Kate Upton, Uma Thurman, and Salma Hayek are some of the many women who have been inspired by the #MeToo movement to tell their stories of being victims of sexual assault and harassment, and all three have acknowledged that they remained silent for many years.
On Friday, Upton appeared on Good Morning America to explain why it was only seven years later that she came forward to make the claim that Guess co-founder Paul Marciano had sexually harassed her. “What do you say to people who say, ‘Well, why now? Why didn’t you say something then when it first happened? Can you help them understand the difficulty?” GMA co-host Robyn Roberts asked the supermodel.
.@KateUpton to @RobinRoberts on her own #MeToo story: "You’re also having doubt in your mind of how I acted. Did I ask for this treatment? But you didn’t. This is their behavior." https://t.co/8QlXZD2mQJ pic.twitter.com/RVM5h3A4Me
— Good Morning America (@GMA) February 9, 2018
“Well, you know what, because it was a completely different world then, when it happened … and I was 18 years old,” answered Upton, 25. “And everybody around me is telling me to — well, they’re not telling me — but they’re pushing me to not tell my story. It’s better to keep things in the dark or just go because everyone is incentivized by me getting on set, the agents — everybody gets paid if I show up on set. So, you’re constantly pushed to show up on set no matter what happens. And they’re bringing up examples of other women who are fine with this behavior and have really successful careers, so you’re suddenly being pushed to be there.”
Upton further explained, “And you’re also having doubt in your mind of how I acted. Did I ask for this treatment? But you didn’t. This is their behavior. And I think that the women who came out before and after me really proved that Paul’s pattern is real.”
Earlier this month, Thurman told the New York Times that not disclosing her alleged assault by Harvey Weinstein in the 1990s still haunts her. “The complicated feeling I have about Harvey is how bad I feel about all the women that were attacked after I was,” Thurman told the paper. “I am one of the reasons that a young girl would walk into his room alone, the way I did … and all these lambs walked into slaughter because they were convinced nobody rises to such a position who would do something illegal to you, but they do.”
Thurman explained, “I stand as both a person who was subjected to it and a person who was then also part of the cloud cover, so that’s a superweird split to have.”
She later added, “Personally, it has taken me 47 years to stop calling people who are mean to you ‘in love’ with you. It took a long time, because I think that as little girls we are conditioned to believe that cruelty and love somehow have a connection, and that is like the sort of era that we need to evolve out of.”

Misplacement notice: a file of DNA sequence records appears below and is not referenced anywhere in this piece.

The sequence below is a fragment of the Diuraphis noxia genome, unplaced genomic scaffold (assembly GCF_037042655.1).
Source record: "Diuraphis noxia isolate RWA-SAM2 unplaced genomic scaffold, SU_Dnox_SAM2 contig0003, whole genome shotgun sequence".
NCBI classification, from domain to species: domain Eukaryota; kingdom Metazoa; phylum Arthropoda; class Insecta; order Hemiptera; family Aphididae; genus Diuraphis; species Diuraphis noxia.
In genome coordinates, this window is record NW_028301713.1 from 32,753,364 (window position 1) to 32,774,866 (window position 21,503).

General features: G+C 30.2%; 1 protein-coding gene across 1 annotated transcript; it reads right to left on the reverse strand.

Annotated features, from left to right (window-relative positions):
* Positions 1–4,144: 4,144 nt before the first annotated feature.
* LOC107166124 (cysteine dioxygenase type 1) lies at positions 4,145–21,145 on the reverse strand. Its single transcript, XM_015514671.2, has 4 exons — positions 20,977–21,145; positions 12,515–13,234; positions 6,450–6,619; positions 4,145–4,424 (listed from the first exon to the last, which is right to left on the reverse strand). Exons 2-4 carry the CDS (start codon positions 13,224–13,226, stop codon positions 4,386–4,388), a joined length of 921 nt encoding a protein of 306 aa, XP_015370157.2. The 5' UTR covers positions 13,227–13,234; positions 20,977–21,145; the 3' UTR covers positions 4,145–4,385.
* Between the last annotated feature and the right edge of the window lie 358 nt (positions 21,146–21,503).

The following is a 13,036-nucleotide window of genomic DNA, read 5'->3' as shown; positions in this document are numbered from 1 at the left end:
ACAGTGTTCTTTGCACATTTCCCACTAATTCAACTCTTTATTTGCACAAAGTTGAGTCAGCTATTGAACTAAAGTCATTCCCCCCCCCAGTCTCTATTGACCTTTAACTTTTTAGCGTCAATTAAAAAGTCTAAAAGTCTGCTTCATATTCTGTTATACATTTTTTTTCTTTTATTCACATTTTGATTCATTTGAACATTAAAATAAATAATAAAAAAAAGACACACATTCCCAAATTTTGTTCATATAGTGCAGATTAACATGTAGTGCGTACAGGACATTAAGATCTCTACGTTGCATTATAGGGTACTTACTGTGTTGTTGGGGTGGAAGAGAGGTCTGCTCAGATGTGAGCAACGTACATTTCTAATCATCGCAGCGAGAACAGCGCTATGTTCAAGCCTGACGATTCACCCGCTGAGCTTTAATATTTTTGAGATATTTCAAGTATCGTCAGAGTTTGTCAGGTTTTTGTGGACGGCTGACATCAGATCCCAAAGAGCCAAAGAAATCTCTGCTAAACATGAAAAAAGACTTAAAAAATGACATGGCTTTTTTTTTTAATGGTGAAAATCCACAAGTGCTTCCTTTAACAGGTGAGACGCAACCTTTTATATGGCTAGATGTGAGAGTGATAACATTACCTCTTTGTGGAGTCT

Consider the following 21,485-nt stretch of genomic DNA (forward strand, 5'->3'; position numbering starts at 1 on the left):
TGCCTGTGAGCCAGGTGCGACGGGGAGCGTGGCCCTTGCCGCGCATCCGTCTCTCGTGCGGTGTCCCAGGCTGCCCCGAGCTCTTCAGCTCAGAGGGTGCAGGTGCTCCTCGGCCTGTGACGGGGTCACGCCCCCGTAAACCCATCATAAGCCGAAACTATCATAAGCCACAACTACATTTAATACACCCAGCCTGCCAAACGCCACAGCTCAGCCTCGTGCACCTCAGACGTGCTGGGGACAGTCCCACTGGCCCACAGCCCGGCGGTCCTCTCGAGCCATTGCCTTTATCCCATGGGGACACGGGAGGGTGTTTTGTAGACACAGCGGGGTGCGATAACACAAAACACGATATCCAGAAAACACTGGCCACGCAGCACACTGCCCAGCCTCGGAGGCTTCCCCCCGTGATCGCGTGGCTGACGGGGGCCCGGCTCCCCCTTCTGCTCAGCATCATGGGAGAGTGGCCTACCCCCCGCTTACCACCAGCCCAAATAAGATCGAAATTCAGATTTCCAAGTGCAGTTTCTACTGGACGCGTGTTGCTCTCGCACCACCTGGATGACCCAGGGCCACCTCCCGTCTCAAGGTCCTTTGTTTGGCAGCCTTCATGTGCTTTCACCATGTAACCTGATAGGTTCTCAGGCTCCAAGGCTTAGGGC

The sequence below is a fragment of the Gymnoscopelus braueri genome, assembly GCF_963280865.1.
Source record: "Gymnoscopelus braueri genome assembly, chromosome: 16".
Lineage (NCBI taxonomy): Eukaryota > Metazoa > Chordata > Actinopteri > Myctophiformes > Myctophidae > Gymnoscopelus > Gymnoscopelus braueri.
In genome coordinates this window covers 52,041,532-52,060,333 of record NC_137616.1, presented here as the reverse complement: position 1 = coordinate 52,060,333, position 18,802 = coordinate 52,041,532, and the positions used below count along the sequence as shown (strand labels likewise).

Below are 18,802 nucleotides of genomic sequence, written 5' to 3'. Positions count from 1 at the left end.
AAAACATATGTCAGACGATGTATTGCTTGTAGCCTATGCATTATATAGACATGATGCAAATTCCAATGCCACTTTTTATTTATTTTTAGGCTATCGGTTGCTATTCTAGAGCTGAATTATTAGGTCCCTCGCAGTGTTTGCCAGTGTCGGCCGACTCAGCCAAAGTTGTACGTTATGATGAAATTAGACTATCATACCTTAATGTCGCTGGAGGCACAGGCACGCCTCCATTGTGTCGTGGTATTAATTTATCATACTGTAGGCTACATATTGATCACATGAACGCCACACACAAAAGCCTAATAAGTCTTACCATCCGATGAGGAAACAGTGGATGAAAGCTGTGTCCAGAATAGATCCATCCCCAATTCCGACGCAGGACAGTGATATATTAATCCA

In December, Hayek shared her experience with Weinstein, describing her silence toward the alleged abuse as “cowardice” and also her inability to explain why she continued to work with a man who “had hurt me so deeply.”
Hayek wrote, in the opinion section of the New York Times, “I hid from the responsibility to speak out, with the excuse that enough people were already involved in shining a light on my monster. I didn’t consider my voice important, nor did I think it would make a difference.”
She continued, “In reality, I was trying to save myself the challenge of explaining several things to my loved ones: Why, when I had casually mentioned that I had been bullied like many others by Harvey, I had excluded a couple of details. And why, for so many years, we have been cordial to a man who hurt me so deeply. I had been proud of my capacity for forgiveness, but the mere fact that I was ashamed to describe the details of what I had forgiven made me wonder if that chapter of my life had really been resolved.”
Hayek said, “When so many women came forward to describe what Harvey had done to them, I had to confront my cowardice and humbly accept that my story, as important as it was to me, was nothing but a drop in an ocean of sorrow and confusion. I felt that by now, nobody would care about my pain — maybe this was an effect of the many times I was told, especially by Harvey, that I was nobody.”
The responses from these women aren’t unusual. The U.S. Equal Employment Opportunity Commission estimates that 70 percent of workplace harassment cases go unreported, with victims instead choosing to avoid their harasser, downplay the abuse or vent to family and friends.
The driving force behind this silence is often fear of not being believed, or of social and professional retaliation — counterattacks dubbed “the second rape” by scientists who study sexual assault. It is also motivated by the fact that offenders are protected by society’s inaction. Recent research conducted by ABC News and the Washington Post found that 95 percent of women who experienced sexual harassment say their abuser didn’t face any consequences.
This often leaves victims to carry the emotional weight of the crime, and sometimes to blame themselves, as Thurman suggests.
“It’s possible that female victims assume blame because women are socialized to be empathetic and maternal,” Debra Borys, PhD, a Los Angeles-based psychologist who specializes in sexual harassment and abuse, tells Yahoo Lifestyle. “They may feel guilty about not speaking up, believing that the perpetrator would have been otherwise stopped, but that’s not necessarily true — often times these people don’t stop, they just abuse in a different context.”
The guilt forced on a victim either by the perpetrator or, in Upton’s case, by the people who pushed her to “keep things in the dark,” can be crushing. As Upton said, people’s paychecks depended on her willingness to stay silent.
Ultimately, says Borys, speaking up is a solid step in moving past sexual harassment and abuse.
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